- Municipal Court
- Authority of Municipal Court
Authority of Municipal Court
The council of each municipality may establish, by ordinance, a municipal court to hear and determine all cases within its jurisdiction. Such courts are part of the unified judicial system. It should be noted, however, that a municipality may, upon prior agreement with county governing body, prosecute its cases in magistrate court, in lieu of establishing its own municipal court. In addition, the council may establish, by ordinance, a municipal court, and contract with the county governing authority for the services of a magistrate to serve as its municipal judge. The Chief Justice, pursuant to his/her powers as administrative head of the unified judicial system, would, in turn, delegate authority to the Chief Summary Court Judge of the county to assign a specific magistrate as municipal judge.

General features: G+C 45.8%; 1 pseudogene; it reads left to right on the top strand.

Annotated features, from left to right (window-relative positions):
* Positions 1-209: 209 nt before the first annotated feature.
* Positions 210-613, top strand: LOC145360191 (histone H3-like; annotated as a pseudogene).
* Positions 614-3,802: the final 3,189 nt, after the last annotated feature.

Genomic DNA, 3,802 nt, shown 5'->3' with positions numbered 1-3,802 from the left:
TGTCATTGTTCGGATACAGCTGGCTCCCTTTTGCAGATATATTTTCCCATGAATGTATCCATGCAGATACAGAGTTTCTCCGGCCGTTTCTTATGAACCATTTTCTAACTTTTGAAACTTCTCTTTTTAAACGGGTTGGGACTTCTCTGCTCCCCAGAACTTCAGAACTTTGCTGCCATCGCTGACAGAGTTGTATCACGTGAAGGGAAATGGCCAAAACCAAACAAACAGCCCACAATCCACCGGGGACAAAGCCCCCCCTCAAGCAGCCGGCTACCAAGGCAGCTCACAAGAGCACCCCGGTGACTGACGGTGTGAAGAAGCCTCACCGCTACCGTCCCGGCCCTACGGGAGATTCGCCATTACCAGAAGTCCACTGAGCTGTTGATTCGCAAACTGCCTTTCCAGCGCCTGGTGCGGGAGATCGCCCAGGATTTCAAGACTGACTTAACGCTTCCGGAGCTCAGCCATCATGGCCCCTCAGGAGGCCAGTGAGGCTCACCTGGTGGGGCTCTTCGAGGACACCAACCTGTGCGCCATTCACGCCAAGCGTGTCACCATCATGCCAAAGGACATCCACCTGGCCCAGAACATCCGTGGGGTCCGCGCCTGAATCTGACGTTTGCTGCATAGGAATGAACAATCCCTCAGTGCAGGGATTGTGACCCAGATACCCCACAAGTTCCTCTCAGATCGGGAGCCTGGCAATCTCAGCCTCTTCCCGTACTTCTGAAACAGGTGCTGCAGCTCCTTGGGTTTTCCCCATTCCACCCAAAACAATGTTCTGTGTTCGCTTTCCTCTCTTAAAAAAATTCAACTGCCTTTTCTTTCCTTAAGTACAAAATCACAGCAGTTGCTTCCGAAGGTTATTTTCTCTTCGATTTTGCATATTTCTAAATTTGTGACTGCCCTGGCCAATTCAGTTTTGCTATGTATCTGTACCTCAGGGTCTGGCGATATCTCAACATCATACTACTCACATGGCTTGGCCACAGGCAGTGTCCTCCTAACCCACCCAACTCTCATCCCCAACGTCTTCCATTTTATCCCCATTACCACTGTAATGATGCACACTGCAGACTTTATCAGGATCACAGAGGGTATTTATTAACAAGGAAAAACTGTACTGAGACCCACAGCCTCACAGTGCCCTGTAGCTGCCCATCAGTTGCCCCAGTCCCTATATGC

Municipal courts have jurisdiction over cases arising under ordinances of the municipality, and over all offenses which are subject to a fine not exceeding $500.00 or imprisonment not exceeding 30 days, or both, and which occur within the municipality. In addition, S.C. Code Ann. § 22-3-545 provides that municipal courts may hear cases transferred from general sessions, the penalty for which does not exceed one year imprisonment or a fine of $5,000, or both, upon petition by the solicitor and agreement by the defendant. The powers and duties of a municipal judge are the same as those of a magistrate, with regard to criminal matters; however, municipal courts have no civil jurisdiction. The term of a municipal judge is set by the council of the municipality, but cannot exceed four years. Approximately 200 municipalities in South Carolina have chosen to create municipal courts.
All municipal judges are required to complete a training program or pass certification or recertification examinations, or both, within one year of taking office. See S.C. Code Ann. § 14-25-15 and Rule 509, SCACR. The examination will be offered three times each year. Members of the South Carolina Bar are exempt from the examination; however, they are required to attend the orientation program.
Each municipal judge must pass a recertification examination within eight years after passing the initial certification examination and at least once every eight years thereafter.